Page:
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Shape Shifter ()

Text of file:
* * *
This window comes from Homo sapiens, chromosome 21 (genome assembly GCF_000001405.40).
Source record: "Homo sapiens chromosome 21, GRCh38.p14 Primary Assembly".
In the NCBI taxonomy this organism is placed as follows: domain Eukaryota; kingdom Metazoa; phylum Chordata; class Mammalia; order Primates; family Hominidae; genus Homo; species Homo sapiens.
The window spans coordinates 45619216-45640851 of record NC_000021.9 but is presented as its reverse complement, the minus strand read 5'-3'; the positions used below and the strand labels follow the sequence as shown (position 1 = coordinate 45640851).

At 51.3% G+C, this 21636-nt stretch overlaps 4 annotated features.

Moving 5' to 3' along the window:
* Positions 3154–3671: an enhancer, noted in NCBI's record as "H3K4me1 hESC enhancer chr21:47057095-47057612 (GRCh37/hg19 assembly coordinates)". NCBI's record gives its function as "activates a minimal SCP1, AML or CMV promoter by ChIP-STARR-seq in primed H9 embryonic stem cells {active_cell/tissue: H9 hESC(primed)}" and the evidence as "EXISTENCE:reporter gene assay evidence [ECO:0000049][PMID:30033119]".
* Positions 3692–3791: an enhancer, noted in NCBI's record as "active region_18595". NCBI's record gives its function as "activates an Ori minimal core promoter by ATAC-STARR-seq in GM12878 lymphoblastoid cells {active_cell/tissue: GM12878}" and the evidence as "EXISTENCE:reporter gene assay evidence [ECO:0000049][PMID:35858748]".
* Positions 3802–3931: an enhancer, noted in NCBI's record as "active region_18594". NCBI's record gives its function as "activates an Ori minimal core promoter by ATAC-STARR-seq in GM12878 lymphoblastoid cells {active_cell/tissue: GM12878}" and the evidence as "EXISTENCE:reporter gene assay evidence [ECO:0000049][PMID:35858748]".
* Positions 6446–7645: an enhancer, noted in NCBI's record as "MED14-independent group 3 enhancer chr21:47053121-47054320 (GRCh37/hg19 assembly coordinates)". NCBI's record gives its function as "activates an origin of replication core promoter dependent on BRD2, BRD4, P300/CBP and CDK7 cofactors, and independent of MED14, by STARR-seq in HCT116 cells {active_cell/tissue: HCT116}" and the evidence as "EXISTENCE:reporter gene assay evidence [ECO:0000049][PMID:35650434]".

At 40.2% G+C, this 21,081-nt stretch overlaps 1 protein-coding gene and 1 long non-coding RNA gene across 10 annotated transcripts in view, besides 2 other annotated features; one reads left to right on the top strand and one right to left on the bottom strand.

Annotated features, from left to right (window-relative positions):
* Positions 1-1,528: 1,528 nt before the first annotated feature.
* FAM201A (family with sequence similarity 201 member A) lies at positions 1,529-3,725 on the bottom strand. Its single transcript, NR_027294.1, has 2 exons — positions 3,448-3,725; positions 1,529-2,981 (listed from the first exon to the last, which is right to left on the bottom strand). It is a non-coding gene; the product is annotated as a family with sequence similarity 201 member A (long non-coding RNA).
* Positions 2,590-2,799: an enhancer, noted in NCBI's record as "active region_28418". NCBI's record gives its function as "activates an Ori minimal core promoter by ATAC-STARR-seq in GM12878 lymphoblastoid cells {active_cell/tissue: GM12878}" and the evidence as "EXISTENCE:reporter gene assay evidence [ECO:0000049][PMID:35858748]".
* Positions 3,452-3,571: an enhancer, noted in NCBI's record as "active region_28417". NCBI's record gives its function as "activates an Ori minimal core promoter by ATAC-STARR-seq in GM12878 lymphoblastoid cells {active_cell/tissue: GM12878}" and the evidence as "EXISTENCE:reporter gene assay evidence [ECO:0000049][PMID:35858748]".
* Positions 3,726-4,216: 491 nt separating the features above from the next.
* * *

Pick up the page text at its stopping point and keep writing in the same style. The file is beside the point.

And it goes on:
While 1999's best-selling Supernatural temporarily brought Carlos Santana many new listeners, Shaman followed the same formula -- pairing his guitar with pop vocalists -- with diminished returns creatively and commercially. Santana tries to undo the damage on Shape Shifter, the debut from his Starfaith label. All but one of its 13 cuts is an instrumental. Producing and co-producing every track, he tries hard to reinvent himself not into something new, but into what he has always believed himself to be: an innovative and exploratory guitarist and composer. While there's no denying his signature tone and style are intact here, many of these tunes are merely simple vamps with sometimes fiery guitar improvisation in a variety of stylistic contexts. Standouts include the opening title track, a tigh-- if repetitive--jam. It contains the most powerful soloing and riffing from Santana -- on record anyway -- in almost two decades. Chester Thompson's B-3 groove pushes the song from inside; his solo is as imaginative as Santana's. "Nomad," a melodic rock number with an authentically emotive guitar solo, showcases his still breathtaking pyrotechnics wholesale. The brief and very lyrical "Metatron," as beautiful as it is, owes more than a little of its melody to Bob Dylan's "Is Your Love in Vain." "Angelica Faith" teases longtime fans by employing the first three notes of "Samba Pa Ti" before moving in another balladic direction. "Never the Same Again" is a blissed-out, midtempo groover where Santana's playing (on nylon-string and electric guitars) cops melodic ideas from Marvin Gaye's "What's Goin' On," and restructures moments from his own "Song of the Wind." With its fat, shuffling hip-hop drums, it's a contender for a single on contemporary jazz radio. It's followed by another gorgeous ballad, "In the Light of a New Day." "Macumba in Budapest" is a Latin jam with excellent percussion from Raul Rekow and Karl Perazzo. The Latin tinge follows on "Eres La Luna," with fine vocals by Andy Vargas and Tony Lindsay. "Ah Sweet Dancer," a piano and guitar duet, closes the set; it's one of a pair featuring son Salvador Santana on keyboards. Shape Shifter is far from perfect. Its lack of more compelling compositional ideas and some of its ham-fisted production problems are balanced by the fact that Santana is not coasting on his rep any longer; he's trying to play the hell out of the guitar again. While ambition and reality are different things, any step away from the music of last decade would be an improvement -- and Shape Shifter is. ~ Thom Jurek, Rovi Hide synopsis

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